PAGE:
The Surprising Physics of a Spiraling Football

Jan 30, 2018 / By Katherine Rea

Super Bowl LII is almost upon us! In honor of Super Bowl Sunday on February 4th, we’re looking at the scientific side of this great American sport.

Fundamentally, a football flies through the air like any projectile: its velocity depends on the angle you launch it at and the speed at which you throw it. However, if you’ve ever thrown a football, you know that just throwing it hard doesn’t guarantee that it will spiral. In fact, the oblong shape and pointed ends of a football make it harder to throw without spiraling it.

So how do quarterbacks do it? Something called gyroscopic precision. Rather than give a complicated definition, imagine a spinning toy top. That is gyroscopic precision in action. So now, you have two forces acting on the football: it’s traveling forward (through the air and ultimately downward toward the ground) but also spinning. Both forces take energy, so a quarterback needs to find the perfect happy medium between a fast spiral and forward motion–a faster spin takes up unnecessary energy from propelling the ball forward, so if a quarterback puts too much spin on the ball, it won’t go as far as it could. A good spiral speed is about 600 rotations per minute, or 10 spins per second (which is pretty fast!)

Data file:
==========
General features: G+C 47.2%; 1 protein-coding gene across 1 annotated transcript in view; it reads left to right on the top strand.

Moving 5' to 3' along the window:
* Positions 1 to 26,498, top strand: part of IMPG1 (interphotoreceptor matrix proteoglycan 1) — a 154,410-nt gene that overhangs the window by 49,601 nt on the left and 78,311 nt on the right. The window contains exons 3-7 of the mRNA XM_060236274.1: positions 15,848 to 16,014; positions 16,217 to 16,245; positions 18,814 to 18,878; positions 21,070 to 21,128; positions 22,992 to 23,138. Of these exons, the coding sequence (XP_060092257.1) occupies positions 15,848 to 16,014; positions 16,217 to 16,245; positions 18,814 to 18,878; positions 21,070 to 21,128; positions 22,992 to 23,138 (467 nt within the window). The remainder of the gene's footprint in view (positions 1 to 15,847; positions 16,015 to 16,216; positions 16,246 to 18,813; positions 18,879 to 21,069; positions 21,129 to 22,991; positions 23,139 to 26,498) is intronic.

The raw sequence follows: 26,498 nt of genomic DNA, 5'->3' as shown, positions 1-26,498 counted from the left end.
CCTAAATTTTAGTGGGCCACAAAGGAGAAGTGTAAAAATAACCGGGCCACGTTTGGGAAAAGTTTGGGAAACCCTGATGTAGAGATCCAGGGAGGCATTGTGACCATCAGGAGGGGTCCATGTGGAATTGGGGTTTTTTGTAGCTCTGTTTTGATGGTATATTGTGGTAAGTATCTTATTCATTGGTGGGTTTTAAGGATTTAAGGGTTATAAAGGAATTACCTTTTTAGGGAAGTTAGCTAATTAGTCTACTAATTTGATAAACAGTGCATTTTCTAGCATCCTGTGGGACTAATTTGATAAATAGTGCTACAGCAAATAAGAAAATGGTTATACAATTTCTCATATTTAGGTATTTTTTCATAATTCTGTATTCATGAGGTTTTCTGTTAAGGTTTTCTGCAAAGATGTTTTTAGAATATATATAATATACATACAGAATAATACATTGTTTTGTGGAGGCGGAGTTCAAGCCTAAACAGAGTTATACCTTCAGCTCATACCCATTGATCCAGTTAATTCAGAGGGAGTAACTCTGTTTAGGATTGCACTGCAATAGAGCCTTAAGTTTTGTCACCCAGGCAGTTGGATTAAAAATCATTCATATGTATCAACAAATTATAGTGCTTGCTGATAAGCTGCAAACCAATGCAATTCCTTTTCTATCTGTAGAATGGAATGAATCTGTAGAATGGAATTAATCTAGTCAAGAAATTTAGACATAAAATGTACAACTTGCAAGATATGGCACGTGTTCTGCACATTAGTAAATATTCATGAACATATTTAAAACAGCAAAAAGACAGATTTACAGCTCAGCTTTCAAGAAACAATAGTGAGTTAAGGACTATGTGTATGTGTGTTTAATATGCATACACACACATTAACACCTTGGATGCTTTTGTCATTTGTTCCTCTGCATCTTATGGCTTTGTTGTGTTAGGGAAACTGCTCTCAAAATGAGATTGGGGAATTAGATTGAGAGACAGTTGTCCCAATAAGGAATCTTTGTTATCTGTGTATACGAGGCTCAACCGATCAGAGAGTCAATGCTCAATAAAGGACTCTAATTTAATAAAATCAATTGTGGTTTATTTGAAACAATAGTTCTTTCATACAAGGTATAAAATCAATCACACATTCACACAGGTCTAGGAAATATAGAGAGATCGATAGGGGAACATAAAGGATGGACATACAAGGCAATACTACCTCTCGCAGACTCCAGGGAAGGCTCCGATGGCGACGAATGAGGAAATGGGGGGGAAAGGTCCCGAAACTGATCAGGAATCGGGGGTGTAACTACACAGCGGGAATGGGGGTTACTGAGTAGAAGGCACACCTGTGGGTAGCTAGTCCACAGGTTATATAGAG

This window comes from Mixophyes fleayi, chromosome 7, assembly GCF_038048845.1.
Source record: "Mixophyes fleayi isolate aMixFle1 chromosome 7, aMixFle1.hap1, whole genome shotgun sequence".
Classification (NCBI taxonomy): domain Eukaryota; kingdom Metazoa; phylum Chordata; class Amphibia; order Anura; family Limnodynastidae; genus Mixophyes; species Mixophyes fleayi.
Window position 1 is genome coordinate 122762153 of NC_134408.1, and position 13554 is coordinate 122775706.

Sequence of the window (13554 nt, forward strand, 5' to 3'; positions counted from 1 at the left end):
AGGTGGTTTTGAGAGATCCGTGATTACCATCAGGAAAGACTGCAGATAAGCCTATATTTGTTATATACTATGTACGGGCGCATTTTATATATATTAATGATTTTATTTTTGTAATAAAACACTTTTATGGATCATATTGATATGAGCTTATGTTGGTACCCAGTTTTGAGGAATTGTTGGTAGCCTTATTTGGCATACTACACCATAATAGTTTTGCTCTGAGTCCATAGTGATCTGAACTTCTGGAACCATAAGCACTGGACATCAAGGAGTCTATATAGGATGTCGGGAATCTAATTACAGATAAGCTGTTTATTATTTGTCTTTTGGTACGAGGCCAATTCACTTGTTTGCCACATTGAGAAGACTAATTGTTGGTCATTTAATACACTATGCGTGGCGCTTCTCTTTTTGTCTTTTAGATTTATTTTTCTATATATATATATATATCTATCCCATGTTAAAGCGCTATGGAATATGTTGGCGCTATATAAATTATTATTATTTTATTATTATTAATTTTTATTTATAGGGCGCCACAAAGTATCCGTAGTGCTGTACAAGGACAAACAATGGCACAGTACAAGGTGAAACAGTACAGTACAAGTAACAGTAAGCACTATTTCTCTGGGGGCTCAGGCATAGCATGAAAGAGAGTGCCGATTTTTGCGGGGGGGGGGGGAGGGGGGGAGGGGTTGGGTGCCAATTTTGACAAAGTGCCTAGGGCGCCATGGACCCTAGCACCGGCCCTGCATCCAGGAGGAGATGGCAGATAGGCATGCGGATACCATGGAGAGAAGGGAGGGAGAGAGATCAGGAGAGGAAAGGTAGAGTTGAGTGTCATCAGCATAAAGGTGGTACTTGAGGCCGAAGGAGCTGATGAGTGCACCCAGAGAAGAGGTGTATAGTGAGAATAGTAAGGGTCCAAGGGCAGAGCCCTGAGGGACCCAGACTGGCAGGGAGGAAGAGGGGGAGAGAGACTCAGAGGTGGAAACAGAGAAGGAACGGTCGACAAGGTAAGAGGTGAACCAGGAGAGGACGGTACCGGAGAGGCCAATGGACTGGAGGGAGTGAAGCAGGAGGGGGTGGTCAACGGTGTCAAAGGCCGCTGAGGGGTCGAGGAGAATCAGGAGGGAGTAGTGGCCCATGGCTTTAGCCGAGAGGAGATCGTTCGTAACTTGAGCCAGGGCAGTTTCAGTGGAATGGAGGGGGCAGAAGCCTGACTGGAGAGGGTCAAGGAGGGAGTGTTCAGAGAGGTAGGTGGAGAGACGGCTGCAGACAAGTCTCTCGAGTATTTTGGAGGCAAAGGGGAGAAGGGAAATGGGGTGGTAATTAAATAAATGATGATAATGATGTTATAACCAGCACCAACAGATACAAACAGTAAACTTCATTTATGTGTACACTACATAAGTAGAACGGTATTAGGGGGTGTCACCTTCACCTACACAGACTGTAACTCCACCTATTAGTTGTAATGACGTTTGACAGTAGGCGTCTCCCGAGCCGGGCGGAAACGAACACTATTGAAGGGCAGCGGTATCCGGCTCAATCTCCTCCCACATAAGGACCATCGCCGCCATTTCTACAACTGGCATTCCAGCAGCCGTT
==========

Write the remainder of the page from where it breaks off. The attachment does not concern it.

When a quarterback throws a pass to a receiver, he’s taking into account the launch angle, velocity, spin of the ball, and speed of the receiver to ensure his teammate will catch it, all with 200+ lb linebackers charging toward him! No wonder Tom Brady gets paid so much!

Happy Super Bowl Sunday, everyone!

Are you interesting in learning more about the physics of trajectories? Why not try our Disk Launchers Kiwi Crate or Ballista Tinker Crate?

Or, try playing football yourself with this miniature football game!


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